Eyes and Epilepsy
Depending on the type of seizures you have your eyes may frequently play a part in having epilepsy:
- Absence (petit mal) seizures – eyes may roll back into head
- Tonic clonic (grand mal) seizures – eyes may roll back into head
- Photosensitive (reflex) seizures – bright or flashing light may trigger seizures
- Partial (simple) seizures – visual hallucinations or distortions, dilated pupils, sight may be affected during seizure
In some cases an optometrist may even help to diagnose or treat epilepsy. For example, after an eye exam, a child with reading problems may be found to have absence seizures. There is also a type of epilepsy known as occipital lobe seizures. The occipital lobe is the visual perception system of the brain; so seizures that begin in the occipital lobe can effect eye movement, vision, and even cause eye pain. However, a visit to the optometrist can help to eliminate other conditions as the potential cause for these symptoms.
Why I Was Anxious This Year
I’ll be honest, I was especially nervous about going to my eye doctor this year; and it all had to do with my epilepsy. You see, because I had my brain surgery when I did last year, I couldn’t go for my annual check up. It was too soon on my insurance before the surgery and after surgery I had to be careful while everything began to heal. So when I celebrated a year since my surgery, I finally felt comfortable going for the eye exam. Still, I was anxious about the appointment.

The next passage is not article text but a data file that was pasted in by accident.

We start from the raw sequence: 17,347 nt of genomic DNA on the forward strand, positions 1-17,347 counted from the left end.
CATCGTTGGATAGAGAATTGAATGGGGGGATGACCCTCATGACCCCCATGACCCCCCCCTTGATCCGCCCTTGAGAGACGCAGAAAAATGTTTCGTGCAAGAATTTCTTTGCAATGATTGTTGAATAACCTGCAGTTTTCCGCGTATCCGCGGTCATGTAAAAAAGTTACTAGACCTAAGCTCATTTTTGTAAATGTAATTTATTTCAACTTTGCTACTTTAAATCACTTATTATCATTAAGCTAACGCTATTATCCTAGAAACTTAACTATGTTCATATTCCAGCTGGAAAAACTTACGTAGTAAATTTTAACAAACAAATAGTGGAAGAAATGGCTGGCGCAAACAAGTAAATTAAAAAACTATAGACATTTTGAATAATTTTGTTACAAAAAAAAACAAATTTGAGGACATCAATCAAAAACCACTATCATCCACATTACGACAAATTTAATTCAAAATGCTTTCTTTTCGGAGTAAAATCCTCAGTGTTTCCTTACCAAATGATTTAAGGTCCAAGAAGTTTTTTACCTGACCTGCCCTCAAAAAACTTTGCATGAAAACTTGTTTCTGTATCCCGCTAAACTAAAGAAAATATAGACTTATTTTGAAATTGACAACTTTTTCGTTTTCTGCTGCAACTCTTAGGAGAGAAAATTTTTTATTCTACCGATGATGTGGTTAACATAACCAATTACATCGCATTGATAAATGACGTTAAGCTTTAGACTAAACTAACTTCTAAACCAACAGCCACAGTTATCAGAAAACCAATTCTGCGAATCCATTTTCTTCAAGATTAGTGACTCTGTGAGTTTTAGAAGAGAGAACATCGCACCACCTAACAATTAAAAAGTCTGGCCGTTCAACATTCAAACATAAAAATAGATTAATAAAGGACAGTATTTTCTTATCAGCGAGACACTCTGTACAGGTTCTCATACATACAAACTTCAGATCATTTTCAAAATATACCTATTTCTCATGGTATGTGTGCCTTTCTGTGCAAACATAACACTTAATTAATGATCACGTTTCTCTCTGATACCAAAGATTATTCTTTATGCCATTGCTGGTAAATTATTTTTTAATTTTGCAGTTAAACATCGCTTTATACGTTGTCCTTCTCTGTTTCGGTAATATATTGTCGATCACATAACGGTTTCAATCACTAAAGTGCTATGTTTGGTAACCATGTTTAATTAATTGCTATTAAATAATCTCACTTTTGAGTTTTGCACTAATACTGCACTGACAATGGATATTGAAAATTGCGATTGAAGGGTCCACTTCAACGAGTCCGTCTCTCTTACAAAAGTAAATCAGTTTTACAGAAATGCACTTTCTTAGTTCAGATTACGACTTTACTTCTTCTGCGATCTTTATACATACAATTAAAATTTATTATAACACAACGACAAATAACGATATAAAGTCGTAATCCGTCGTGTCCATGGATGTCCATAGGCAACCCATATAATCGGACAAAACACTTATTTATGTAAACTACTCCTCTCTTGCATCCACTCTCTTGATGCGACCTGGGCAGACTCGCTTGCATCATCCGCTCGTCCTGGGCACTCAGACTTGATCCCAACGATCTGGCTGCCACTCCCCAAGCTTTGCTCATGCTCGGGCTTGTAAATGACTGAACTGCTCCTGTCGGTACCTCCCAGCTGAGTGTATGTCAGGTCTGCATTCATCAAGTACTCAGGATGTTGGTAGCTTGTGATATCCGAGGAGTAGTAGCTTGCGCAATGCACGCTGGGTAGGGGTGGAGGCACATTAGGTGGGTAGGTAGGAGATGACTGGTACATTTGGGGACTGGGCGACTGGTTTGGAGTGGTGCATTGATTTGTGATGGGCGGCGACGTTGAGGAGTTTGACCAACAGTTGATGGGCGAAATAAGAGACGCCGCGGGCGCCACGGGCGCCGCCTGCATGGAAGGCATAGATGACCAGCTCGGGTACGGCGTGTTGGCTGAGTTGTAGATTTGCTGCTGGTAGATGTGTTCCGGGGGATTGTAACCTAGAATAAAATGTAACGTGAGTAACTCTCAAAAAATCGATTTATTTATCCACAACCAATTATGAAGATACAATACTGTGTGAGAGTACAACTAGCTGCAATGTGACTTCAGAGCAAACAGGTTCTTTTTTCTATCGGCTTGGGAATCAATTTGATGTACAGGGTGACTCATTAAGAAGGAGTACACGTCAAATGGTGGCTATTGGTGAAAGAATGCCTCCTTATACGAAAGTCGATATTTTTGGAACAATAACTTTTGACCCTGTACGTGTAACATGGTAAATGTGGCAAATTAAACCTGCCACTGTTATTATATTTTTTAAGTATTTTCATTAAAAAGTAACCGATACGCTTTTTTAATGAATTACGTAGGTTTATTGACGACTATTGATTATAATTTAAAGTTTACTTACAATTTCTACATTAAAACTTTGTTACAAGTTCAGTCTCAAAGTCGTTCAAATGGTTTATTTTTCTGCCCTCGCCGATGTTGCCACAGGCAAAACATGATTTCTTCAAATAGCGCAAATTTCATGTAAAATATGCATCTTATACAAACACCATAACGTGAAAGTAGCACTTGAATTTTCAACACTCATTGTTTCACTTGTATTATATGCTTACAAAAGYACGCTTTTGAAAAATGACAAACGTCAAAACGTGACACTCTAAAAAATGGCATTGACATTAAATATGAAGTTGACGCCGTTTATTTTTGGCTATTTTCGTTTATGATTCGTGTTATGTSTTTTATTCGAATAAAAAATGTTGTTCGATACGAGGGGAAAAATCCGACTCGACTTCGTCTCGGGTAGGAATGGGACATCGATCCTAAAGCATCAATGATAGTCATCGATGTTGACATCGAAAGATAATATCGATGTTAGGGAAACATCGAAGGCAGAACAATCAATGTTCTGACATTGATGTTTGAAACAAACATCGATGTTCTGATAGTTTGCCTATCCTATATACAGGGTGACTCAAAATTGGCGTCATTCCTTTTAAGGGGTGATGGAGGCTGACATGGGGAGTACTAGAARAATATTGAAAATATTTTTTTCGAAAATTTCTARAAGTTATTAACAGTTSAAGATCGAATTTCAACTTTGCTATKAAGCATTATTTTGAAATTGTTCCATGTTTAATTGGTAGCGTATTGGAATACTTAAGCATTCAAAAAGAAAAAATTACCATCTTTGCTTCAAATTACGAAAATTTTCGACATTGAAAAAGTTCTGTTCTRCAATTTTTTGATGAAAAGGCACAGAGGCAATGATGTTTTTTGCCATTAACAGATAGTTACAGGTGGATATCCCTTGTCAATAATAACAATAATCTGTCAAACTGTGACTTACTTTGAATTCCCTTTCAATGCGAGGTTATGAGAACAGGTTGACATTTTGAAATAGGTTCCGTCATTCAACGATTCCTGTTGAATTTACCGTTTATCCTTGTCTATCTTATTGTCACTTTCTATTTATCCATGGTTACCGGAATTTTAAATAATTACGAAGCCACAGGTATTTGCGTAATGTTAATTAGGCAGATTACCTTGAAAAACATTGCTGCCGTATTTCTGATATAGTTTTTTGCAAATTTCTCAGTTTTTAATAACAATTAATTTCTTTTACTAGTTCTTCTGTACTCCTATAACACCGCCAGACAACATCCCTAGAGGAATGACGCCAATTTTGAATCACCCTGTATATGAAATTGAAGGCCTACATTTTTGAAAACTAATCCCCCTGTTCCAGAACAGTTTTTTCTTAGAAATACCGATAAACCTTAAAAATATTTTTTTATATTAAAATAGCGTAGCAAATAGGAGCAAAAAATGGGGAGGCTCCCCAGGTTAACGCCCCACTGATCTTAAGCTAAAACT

I’ve always had an astigmatism but my resection surgery removed a piece of my brain from behind my left eye. And while I’ve seen pretty well since surgery, things are bit more blurry when I don’t have my glasses on or contacts in. So I wanted to be sure that my optic nerve was fine.
Why to Mention Your Epilepsy
When you have an eye exam the optometrist shines a bright light in your eyes and asks you to read the eye chart. Then you’re asked about having your eyes dilated. Time out… its time to think about your epilepsy. Why? Because of what having your eyes dilated does.
The dilation drops enlarge your pupil, which allows the doctor to examine your optic nerve. However, they can also make your vision blurry and your eyes more sensitive to bright light. So for some people, they can trigger a seizure. I had this happen once when I was younger. When my doctor put in the drops, it seemed to rush to my head and I felt an aura come on. Next thing I knew, I was waking up from a seizure.
This year is the first time I’ve had my eyes dilated since that incident (over 20 years ago). I made sure to mention my concern to my optometrist and I had a family member with me (just in case). But I knew that the dilation was necessary for examining behind my left eye. It was a bit of a weird feeling and I did have some anxiety while the dilation set; but thankfully, my eyes and my optic nerve are fine. Just something else that amazes me after having my brain surgery.
Make sure eyes are taken care of too. Visit your optometrist for a check up annually and be sure to mention having epilepsy
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